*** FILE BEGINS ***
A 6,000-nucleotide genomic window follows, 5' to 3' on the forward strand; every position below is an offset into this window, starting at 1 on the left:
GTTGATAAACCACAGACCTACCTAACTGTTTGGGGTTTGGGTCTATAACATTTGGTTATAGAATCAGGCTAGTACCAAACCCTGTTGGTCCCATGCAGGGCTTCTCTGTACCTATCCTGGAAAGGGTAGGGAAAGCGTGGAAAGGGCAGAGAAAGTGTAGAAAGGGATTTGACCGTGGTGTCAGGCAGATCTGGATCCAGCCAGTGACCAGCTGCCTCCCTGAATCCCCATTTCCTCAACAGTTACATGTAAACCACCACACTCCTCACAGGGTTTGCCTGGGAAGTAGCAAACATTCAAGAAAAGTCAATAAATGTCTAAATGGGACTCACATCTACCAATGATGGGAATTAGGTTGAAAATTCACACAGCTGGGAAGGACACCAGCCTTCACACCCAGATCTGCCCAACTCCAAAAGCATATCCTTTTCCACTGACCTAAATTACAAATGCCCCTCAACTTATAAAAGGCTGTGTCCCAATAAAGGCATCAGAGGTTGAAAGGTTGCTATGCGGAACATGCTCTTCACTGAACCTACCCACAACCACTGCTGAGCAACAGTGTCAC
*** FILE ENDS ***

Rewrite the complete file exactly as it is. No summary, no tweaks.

A 6,000-nucleotide genomic window follows, 5' to 3' on the forward strand; every position below is an offset into this window, starting at 1 on the left:
GTTGATAAACCACAGACCTACCTAACTGTTTGGGGTTTGGGTCTATAACATTTGGTTATAGAATCAGGCTAGTACCAAACCCTGTTGGTCCCATGCAGGGCTTCTCTGTACCTATCCTGGAAAGGGTAGGGAAAGCGTGGAAAGGGCAGAGAAAGTGTAGAAAGGGATTTGACCGTGGTGTCAGGCAGATCTGGATCCAGCCAGTGACCAGCTGCCTCCCTGAATCCCCATTTCCTCAACAGTTACATGTAAACCACCACACTCCTCACAGGGTTTGCCTGGGAAGTAGCAAACATTCAAGAAAAGTCAATAAATGTCTAAATGGGACTCACATCTACCAATGATGGGAATTAGGTTGAAAATTCACACAGCTGGGAAGGACACCAGCCTTCACACCCAGATCTGCCCAACTCCAAAAGCATATCCTTTTCCACTGACCTAAATTACAAATGCCCCTCAACTTATAAAAGGCTGTGTCCCAATAAAGGCATCAGAGGTTGAAAGGTTGCTATGCGGAACATGCTCTTCACTGAACCTACCCACAACCACTGCTGAGCAACAGTGTCAC